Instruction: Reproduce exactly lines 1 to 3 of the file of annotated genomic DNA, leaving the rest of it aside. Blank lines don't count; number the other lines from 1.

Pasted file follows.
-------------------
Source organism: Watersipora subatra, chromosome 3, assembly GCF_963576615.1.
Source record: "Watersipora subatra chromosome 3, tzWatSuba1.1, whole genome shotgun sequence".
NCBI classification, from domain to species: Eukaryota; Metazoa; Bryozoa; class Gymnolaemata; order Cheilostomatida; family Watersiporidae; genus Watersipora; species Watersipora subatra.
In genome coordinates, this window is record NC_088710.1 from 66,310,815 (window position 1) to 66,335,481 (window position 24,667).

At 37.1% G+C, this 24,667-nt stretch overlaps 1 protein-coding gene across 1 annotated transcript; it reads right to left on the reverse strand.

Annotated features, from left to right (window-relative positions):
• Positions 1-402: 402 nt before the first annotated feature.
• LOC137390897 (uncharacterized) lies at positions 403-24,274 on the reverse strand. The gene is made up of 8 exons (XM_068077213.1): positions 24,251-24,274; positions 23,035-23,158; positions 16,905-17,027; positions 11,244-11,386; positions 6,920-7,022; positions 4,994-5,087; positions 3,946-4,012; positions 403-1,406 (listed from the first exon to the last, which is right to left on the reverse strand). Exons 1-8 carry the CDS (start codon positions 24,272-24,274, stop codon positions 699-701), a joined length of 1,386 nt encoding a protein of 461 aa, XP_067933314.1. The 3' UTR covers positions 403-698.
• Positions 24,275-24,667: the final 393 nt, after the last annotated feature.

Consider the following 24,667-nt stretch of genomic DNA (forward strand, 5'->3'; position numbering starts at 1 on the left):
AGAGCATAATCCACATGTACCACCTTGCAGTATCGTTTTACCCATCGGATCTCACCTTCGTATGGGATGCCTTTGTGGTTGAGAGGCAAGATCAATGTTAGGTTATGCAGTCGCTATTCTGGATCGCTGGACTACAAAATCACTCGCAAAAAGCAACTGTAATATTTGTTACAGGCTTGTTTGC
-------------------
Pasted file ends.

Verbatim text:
Source organism: Watersipora subatra, chromosome 3, assembly GCF_963576615.1.
Source record: "Watersipora subatra chromosome 3, tzWatSuba1.1, whole genome shotgun sequence".
NCBI classification, from domain to species: Eukaryota; Metazoa; Bryozoa; class Gymnolaemata; order Cheilostomatida; family Watersiporidae; genus Watersipora; species Watersipora subatra.